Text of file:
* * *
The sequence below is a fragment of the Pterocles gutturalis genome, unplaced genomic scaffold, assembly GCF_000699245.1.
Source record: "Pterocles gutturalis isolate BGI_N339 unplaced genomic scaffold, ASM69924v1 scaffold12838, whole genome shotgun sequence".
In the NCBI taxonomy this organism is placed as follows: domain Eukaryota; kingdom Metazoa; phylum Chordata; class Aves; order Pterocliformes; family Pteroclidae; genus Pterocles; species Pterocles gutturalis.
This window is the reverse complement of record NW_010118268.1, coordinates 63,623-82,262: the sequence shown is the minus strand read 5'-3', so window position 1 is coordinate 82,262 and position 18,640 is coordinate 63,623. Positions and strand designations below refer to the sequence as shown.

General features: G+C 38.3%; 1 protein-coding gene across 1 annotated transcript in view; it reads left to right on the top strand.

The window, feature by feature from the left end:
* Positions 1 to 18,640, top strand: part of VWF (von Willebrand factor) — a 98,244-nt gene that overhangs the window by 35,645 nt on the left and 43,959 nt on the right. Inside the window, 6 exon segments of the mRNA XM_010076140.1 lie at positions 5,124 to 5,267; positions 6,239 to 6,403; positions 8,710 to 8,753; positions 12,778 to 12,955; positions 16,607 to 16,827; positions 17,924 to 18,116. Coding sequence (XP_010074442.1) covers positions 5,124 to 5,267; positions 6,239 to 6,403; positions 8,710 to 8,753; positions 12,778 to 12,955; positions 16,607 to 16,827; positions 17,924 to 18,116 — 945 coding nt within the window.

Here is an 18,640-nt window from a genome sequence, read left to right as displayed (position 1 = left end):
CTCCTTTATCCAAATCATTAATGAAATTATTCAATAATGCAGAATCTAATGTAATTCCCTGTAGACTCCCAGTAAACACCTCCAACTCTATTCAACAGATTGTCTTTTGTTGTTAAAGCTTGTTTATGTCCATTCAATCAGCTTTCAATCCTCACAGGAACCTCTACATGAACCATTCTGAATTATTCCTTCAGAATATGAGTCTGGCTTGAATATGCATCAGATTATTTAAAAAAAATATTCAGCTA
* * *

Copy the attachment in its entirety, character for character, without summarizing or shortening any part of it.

The sequence below is a fragment of the Pterocles gutturalis genome, unplaced genomic scaffold, assembly GCF_000699245.1.
Source record: "Pterocles gutturalis isolate BGI_N339 unplaced genomic scaffold, ASM69924v1 scaffold12838, whole genome shotgun sequence".
In the NCBI taxonomy this organism is placed as follows: domain Eukaryota; kingdom Metazoa; phylum Chordata; class Aves; order Pterocliformes; family Pteroclidae; genus Pterocles; species Pterocles gutturalis.
This window is the reverse complement of record NW_010118268.1, coordinates 63,623-82,262: the sequence shown is the minus strand read 5'-3', so window position 1 is coordinate 82,262 and position 18,640 is coordinate 63,623. Positions and strand designations below refer to the sequence as shown.

General features: G+C 38.3%; 1 protein-coding gene across 1 annotated transcript in view; it reads left to right on the top strand.

The window, feature by feature from the left end:
* Positions 1 to 18,640, top strand: part of VWF (von Willebrand factor) — a 98,244-nt gene that overhangs the window by 35,645 nt on the left and 43,959 nt on the right. Inside the window, 6 exon segments of the mRNA XM_010076140.1 lie at positions 5,124 to 5,267; positions 6,239 to 6,403; positions 8,710 to 8,753; positions 12,778 to 12,955; positions 16,607 to 16,827; positions 17,924 to 18,116. Coding sequence (XP_010074442.1) covers positions 5,124 to 5,267; positions 6,239 to 6,403; positions 8,710 to 8,753; positions 12,778 to 12,955; positions 16,607 to 16,827; positions 17,924 to 18,116 — 945 coding nt within the window.

Here is an 18,640-nt window from a genome sequence, read left to right as displayed (position 1 = left end):
CTCCTTTATCCAAATCATTAATGAAATTATTCAATAATGCAGAATCTAATGTAATTCCCTGTAGACTCCCAGTAAACACCTCCAACTCTATTCAACAGATTGTCTTTTGTTGTTAAAGCTTGTTTATGTCCATTCAATCAGCTTTCAATCCTCACAGGAACCTCTACATGAACCATTCTGAATTATTCCTTCAGAATATGAGTCTGGCTTGAATATGCATCAGATTATTTAAAAAAAATATTCAGCTA